Fundamentally, e-commerce is driving demand for additional labour and space. ‘This presents a unique opportunity for 3PL’, Philippe says. ‘New entrants in retail platforms, though currently small, will look to disrupt the giant retail players. They’ll be closer to their customers in the city. And they’ll try to unify and digitalise SME brick-and-mortar retailers’. 

How are shifting customer expectations - such as the next-day “Amazon Effect” - impacting 3PL? 

‘We see 3PLs expanding their networks to be closer to consumers and integrating fulfilment with last-mile delivery’, says Philippe. ‘They have to expand their reverse logistics, including investments in warehouse space’. He suggests that data analytics can enhance visibility and help 3PL companies address inefficiencies. ‘With the right technology’, he says, ‘businesses can access accurate, connected data and derive actionable insights’. 

Predictive and prescriptive analytics, when coupled with artificial intelligence and machine learning, can help companies understand when, why, and how supply chain disruptions occur. ‘This way’, Philippe adds, ‘they can prepare for them—or better yet, sidestep them completely’. 

In addition, customers now expect companies to follow through on their social commitments...

Can 3PLs help organisations deliver on their ESG objectives, such as reducing carbon emissions? 

Absolutely. Through UPS’s Eco-Responsible Packaging Programme, for instance, the company evaluates its clients’ packaging processes to determine the best way to protect their products and the planet. In addition, the corporation works with carriers on creative, lower-emissions solutions. ‘By 2025, we plan to source 40% of all ground fuel from sources other than conventional gasoline and diesel’, Philippe explains. ‘That’s nearly double what we used in 2016’. By then, 25% of UPS’s total electricity will come from renewable sources. 

As for DHL, the company offers a portfolio of GoGreen solutions, which offers its customers a range of ways to minimise their impact on the environment. ‘This includes everything from carbon reporting and analytics solutions to investments in internationally-recognised climate protection projects’, says Phil. ‘Sustainability provides us an opportunity to collaborate with our customers’. 

Yet, it’s often challenging to serve customers in highly regulated industries. How can companies overcome those hurdles?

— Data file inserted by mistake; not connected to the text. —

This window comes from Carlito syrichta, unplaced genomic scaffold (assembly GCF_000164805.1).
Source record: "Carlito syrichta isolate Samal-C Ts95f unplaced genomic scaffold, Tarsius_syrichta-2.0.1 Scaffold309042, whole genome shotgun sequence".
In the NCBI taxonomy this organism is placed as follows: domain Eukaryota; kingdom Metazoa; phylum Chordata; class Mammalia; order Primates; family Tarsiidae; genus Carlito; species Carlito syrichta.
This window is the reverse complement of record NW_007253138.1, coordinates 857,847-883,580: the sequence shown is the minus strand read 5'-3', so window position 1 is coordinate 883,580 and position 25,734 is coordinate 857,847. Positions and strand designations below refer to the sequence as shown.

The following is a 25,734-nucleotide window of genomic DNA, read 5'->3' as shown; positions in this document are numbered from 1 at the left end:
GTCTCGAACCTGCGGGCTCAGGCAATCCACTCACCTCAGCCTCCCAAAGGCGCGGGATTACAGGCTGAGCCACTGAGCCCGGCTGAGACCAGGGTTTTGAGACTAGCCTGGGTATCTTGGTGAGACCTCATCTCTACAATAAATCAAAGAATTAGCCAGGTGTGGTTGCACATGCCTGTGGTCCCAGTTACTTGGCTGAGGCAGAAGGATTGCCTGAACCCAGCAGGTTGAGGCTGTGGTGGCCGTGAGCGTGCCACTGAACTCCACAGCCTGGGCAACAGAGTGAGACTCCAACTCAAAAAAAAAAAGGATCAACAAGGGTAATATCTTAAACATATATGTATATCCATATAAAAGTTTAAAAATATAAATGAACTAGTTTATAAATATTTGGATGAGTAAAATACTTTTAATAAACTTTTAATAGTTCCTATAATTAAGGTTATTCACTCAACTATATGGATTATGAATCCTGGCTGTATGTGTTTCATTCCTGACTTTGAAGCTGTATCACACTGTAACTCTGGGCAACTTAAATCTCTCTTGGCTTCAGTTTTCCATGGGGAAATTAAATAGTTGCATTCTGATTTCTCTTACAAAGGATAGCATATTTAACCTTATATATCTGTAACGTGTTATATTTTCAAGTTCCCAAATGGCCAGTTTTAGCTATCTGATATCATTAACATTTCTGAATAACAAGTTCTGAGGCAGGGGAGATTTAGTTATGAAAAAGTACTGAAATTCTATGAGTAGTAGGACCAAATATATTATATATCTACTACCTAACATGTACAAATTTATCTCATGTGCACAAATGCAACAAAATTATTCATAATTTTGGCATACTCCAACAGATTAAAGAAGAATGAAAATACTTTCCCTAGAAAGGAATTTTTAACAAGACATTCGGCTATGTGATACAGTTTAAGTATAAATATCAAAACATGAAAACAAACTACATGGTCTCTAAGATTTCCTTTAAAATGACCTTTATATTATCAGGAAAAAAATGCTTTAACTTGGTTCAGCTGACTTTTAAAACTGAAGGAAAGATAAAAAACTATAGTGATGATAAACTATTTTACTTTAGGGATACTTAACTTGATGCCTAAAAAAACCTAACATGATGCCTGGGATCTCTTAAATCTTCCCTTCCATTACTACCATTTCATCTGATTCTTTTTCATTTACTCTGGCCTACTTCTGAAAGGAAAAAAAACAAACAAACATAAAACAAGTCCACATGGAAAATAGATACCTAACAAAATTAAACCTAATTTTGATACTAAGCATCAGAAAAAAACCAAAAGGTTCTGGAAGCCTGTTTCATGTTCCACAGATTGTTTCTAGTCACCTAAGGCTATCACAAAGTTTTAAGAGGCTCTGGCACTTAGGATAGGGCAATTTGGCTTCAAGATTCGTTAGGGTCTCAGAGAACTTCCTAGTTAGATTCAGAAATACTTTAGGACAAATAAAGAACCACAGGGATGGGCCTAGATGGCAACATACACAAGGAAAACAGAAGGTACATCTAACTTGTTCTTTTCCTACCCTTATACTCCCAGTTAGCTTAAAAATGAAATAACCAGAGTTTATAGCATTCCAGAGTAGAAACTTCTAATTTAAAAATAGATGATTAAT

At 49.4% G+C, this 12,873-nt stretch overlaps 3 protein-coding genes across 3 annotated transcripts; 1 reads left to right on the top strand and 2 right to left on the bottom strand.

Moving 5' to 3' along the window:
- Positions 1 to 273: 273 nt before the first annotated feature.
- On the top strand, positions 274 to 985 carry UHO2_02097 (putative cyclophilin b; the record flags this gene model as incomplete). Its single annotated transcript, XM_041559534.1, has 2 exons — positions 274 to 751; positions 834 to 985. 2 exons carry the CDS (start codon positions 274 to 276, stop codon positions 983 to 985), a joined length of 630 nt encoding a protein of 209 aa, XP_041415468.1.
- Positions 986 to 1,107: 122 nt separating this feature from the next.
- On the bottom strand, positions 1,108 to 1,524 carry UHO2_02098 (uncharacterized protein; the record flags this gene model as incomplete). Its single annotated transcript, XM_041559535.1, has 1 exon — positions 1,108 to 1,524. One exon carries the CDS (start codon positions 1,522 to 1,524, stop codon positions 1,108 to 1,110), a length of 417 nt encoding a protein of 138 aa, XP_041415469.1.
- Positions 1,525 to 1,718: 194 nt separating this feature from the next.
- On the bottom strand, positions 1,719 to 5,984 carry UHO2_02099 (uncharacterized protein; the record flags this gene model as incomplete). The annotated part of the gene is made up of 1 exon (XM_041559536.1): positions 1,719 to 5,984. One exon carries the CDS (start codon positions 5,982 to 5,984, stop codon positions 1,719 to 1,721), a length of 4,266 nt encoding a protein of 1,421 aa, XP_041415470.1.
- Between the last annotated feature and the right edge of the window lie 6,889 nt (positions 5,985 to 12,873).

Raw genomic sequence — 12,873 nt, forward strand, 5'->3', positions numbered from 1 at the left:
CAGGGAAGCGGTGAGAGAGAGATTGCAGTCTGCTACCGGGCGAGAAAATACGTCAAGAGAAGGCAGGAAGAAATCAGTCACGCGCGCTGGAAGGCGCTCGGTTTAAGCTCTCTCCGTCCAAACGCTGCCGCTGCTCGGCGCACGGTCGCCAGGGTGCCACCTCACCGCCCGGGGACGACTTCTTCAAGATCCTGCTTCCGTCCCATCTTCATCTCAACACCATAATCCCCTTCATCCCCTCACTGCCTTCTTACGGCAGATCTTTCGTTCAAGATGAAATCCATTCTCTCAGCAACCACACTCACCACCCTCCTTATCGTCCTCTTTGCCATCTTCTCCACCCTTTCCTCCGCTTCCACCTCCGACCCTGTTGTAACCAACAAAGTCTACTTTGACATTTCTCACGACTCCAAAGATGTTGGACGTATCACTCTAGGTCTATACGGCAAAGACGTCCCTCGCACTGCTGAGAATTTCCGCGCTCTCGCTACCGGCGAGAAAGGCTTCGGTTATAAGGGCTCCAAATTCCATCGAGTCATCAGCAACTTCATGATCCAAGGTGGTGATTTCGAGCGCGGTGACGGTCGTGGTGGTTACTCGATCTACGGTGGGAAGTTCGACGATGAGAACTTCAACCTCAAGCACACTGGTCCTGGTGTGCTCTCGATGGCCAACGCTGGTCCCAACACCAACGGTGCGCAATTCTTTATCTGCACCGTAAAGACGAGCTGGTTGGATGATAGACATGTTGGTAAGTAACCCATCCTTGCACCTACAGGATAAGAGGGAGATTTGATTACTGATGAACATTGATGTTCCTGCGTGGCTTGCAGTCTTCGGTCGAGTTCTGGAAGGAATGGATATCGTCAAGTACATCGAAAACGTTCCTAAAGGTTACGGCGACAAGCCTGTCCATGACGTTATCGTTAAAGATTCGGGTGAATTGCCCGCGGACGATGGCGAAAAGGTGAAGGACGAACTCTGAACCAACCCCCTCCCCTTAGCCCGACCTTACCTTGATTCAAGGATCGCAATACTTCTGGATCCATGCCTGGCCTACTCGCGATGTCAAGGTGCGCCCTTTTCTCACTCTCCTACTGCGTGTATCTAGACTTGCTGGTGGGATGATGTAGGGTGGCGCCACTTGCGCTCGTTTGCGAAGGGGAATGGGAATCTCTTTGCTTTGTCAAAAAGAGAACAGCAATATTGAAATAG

‘Companies operating in highly regulated industries such as pharmaceuticals and life science face extra pressure on their supply chains’, Phil explains. ‘Dealing with rapidly growing changes then requires depth and breadth, which is something a global business such as DHL can offer’. To overcome regulatory challenges, DHL offers its clients dedicated sector specialists who understand niche industries but still have access to its global network. 

At the end of the day, Philippe comments, 3PLs must take responsibility for running compliant programmes and services. ‘Licensed or not’, he says, ‘they’ll need to work with their highly regulated customers to ensure that SOPs (Standard Operating Procedures) and audit processes are in place’. 

What do the next 12 months hold for 3PL providers?

‘Providers will focus on mastering omnichannel e-commerce’, says Philippe. ‘You’ll see faster last-mile delivery, more sustainable logistics and packaging, and better forecasting for risk management’. Overall, he notes, 3PL providers will invest in data analytics and new warehouse technologies to provide greater visibility into their supply chains. 

For example, UPS is rolling out a new suite of digital engagement tools. According to Philippe, the company introduced a new UPS Forwarding Hub, UPS Customs Brokerage, and CoyoteGo portals to help their supply chain solution clients. In addition, its e-Fulfilment and Ware2Go products help small- and medium-sized businesses outsource with ease. ‘We’ve focused on adopting technologies to improve our operations’, Philippe says. 

Finally, UPS’s Advanced Technology Group (ATG) has implemented robotics, drones, artificial intelligence, autonomous vehicles, new software platforms, and sensor technologies to increase its 2021 revenues and cut bottom-line costs. Says Philippe: ‘With these tools, we can meet customer expectations for real-time tracking, end-to-end visibility, and personalised service’. 

And there you have it: the future of 3PL.